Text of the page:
The Best Books We’ve Read In 2021 (So Far!)

It’s crazy to think that we’re about halfway through 2021, but here we are! Between the four of us, we’ve read quite a few books already, and we’re excited to share our favorites so far. We have a mixture of new releases, beloved classics and everything in between for our favorite reads for the first half of 2021.

best books 2021

Make sure you’re subscribed to our monthly book edit for what we’re reading throughout the year! In the meantime, if you’re looking for a new book to add to your TBR pile, here are our team’s picks from the first half of 2021!

The Maidens by Alex Michaelides

“Admittedly, I haven’t been reading nearly as much as I have in years past, but I’m going to blame that on pregnancy brain. One of my favorite books is The Silent Patient, the debut novel from Alex Michaelides, so when The Maidens was released this summer, you better believe I was first in line. I am just enamored with the way he weaves together Greek mythology and psychological thrillers. It hits all my nerdy pulse points just right. The Maidens is one of those thrillers I’d recommend even if you aren’t typically pulled toward that genre because it’s just such a good read.” – Samantha


Somebody’s Daughter by Ashley C. Ford

“Ashley C. Ford realistically painted the most intimate struggles in her memoir. Sometimes the pain felt all too real, and it’s remarkable to be able to follow and learn from her story.” – Wendy


The Last Thing He Told Me by Laura Dave

“I’m actually still reading this book, but so far, it’s so good. It’s a Reese’s Book Club pick, so I expected it to be worth reading, but this gripping mystery has me eager to keep turning the pages.” – Nicole


Hamnet by Maggie O’Farrell

“This story really got to me. At times, I found it difficult to read — I was so swept away by the beautiful, emotional storytelling. It’s the story of William Shakespeare’s romance with his wife, Agnes, and also the story of his 11-year-old son Hamnet’s death. The heart of the novel is about the loss of a child and lifelong grief. It’s a melancholy story told in a beautiful, poetic way.” – Taylor


We Too: Essays On Sex Work and Survival edited by Natalie West

“I’m not typically drawn toward essay collections, but this one piqued my interest. I think one of the reviews I read summed it up best – This book was equal parts enlightening and infuriating. I’m so glad I read this collection, I feel like it was one of the most eye-opening books I’ve ever read. These narrative essays are unfiltered through the lens of the media and the tropes of sex workers we are fed all too often. I highly recommend this anthology that explores sex work as work, and sex workers as laboring subjects in need of respect — not rescue.” – Samantha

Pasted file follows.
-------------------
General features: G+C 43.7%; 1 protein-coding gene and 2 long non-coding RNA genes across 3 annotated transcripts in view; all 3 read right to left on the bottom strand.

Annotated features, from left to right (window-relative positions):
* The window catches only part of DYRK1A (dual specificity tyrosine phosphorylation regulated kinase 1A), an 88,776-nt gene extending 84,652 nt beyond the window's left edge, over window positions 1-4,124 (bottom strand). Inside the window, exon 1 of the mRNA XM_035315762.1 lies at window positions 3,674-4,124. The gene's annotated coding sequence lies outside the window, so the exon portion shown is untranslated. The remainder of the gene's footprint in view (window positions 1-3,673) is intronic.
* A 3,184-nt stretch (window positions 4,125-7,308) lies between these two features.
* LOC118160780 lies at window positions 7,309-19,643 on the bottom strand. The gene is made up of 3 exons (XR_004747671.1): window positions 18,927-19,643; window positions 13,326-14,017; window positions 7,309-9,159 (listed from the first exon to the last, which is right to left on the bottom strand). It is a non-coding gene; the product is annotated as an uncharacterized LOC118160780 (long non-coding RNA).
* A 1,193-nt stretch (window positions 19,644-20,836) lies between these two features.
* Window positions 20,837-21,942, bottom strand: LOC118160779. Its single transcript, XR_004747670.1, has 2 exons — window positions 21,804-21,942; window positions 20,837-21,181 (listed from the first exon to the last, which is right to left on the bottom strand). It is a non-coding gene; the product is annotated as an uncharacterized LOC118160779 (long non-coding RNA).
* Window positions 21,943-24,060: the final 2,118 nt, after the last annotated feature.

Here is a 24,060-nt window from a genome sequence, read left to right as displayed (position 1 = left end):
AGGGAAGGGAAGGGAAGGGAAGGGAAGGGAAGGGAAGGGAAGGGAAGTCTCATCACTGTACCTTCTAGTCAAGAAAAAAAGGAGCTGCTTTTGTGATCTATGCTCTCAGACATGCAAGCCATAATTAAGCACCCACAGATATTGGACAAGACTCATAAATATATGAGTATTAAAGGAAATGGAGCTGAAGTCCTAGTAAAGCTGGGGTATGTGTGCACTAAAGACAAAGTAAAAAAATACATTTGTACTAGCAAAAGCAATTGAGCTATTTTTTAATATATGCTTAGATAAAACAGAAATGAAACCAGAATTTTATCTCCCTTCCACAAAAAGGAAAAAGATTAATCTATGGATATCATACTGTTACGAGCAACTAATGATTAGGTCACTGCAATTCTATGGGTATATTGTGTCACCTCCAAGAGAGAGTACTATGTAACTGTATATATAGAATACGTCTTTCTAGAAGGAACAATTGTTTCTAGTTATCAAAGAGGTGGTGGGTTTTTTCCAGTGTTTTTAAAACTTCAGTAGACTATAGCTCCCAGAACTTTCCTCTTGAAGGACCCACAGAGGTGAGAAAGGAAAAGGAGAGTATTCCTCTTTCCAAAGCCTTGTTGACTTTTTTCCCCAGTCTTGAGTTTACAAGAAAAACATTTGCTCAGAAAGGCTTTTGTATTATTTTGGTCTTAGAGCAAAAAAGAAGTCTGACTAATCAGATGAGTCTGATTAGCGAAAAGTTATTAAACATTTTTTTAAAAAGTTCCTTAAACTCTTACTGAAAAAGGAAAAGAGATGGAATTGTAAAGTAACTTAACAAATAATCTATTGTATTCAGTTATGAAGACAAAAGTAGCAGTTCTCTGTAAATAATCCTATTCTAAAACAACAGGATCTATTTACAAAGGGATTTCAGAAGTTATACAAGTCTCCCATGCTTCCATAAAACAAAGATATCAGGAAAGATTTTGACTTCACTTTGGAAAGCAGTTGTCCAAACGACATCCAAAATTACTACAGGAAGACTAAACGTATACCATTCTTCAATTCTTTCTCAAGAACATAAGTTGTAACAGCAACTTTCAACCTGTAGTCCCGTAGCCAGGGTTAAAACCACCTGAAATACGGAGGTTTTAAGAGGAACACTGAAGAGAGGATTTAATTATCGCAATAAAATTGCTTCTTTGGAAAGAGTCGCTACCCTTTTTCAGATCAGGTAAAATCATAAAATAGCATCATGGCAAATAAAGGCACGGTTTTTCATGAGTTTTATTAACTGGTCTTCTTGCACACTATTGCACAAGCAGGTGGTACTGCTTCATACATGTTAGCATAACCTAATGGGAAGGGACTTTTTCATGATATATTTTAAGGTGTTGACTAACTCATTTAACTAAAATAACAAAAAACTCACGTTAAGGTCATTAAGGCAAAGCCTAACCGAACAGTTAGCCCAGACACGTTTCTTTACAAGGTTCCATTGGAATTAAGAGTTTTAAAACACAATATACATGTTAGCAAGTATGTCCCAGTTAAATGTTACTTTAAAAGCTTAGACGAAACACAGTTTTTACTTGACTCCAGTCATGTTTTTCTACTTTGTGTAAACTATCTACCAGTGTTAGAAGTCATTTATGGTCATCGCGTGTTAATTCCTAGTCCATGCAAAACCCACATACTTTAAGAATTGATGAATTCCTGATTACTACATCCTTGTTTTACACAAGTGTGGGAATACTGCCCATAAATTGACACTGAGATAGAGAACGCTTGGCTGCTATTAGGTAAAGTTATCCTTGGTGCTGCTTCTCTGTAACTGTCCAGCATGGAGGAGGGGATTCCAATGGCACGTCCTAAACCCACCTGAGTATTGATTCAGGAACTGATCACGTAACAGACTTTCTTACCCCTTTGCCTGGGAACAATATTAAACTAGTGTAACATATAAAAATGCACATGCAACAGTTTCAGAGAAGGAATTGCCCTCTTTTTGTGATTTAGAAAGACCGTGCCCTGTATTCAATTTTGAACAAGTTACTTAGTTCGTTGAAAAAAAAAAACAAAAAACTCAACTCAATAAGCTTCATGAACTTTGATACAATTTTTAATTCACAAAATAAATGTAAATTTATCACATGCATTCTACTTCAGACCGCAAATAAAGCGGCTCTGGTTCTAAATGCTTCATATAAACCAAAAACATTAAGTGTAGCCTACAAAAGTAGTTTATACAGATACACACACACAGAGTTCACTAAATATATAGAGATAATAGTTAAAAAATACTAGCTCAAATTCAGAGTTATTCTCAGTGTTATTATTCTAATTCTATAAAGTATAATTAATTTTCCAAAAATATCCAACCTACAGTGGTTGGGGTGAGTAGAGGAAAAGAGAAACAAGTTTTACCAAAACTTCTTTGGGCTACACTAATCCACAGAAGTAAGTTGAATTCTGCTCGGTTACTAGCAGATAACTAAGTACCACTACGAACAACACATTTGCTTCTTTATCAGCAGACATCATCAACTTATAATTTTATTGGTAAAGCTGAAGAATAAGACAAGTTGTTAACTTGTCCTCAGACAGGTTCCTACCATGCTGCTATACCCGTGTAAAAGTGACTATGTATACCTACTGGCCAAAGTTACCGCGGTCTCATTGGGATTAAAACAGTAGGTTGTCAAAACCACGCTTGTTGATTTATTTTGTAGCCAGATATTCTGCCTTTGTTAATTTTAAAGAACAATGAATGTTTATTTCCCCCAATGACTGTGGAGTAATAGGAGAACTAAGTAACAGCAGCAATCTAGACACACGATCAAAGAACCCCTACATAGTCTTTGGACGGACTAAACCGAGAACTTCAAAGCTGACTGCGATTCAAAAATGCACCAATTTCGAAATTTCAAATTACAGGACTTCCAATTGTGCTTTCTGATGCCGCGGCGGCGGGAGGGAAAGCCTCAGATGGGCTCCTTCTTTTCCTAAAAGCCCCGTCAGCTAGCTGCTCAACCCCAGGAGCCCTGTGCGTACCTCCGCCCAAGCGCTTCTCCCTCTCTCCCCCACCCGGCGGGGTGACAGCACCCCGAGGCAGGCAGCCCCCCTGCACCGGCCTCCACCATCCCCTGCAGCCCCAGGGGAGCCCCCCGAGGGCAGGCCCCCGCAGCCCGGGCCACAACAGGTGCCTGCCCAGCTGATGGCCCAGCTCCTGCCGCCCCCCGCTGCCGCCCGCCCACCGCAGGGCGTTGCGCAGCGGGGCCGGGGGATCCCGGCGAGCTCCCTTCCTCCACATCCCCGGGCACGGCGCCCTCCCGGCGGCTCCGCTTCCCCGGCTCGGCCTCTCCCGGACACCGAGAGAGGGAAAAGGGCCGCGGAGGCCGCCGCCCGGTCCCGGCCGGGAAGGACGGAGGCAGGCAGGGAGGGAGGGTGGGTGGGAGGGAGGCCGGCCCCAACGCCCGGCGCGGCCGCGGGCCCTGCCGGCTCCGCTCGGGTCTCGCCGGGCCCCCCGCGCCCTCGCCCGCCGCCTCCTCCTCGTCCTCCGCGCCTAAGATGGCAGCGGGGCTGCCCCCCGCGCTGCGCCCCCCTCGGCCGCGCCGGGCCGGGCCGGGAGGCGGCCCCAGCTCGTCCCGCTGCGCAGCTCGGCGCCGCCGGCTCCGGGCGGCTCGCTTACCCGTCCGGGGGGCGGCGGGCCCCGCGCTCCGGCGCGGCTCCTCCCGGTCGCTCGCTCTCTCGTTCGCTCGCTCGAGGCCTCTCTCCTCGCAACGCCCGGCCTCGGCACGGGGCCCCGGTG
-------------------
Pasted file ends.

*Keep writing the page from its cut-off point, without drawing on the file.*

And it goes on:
The Wreckage of My Presence: Essays by Casey Wilson

“Clearly, I’ve been driven toward memoirs this year. Casey’s entertainment work consistently lives in my various streaming watchlists, but I expect no less than excellence from her essays, and I wasn’t disappointed.” – Wendy


The Woman in Cabin 10 by Ruth Ware

“This isn’t a new release, but I finally had a chance to read it. I’m all about the mystery books this summer, and this one did not disappoint. It’s about a travel writer who goes on assignment on a week-long luxury cruise. Sounds like a dream? It is at first, but it soon turns into a nightmare. The suspense kept my attention throughout the entire book!” – Nicole


Sula by Toni Morrison

“I’m reading one Toni Morrison book each month this year. I started with The Bluest Eye, Morrison’s first book. I was in awe of Morrison’s poetic storytelling and how heartbreakingly beautiful the story was. Sula was just as exquisite, maybe more so. I loved the complexity of the characters — no one is one-dimensional. Morrison weaved a fantastic story of female friendship, racism, family and love into a mere 192 pages.” – Taylor


The Beauty of Your Face by Sahar Mustafah

“This book jumps between the timeline of a school shooting at a Muslim school for girls and the life of Afra Rahman, a Palestinean-American woman. I loved how the author portrays how the path leading to faith is non-linear — yet all journeys are beautiful and valid. It is so timely and haunting, yet tinged with hope and resilience.” – Samantha


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Author: Samantha Welker

Samantha Welker is the business manager at Glitter Guide. She has an Master's in Corporate Finance & Sustainability from Harvard Business School but prefers working in the creative industry. She also hosts a weekly business podcast for creative women called Pretty Okay Podcast. She loves spending time with her husband and her son, Rocky, in sunny San Diego. Follow along on Instagram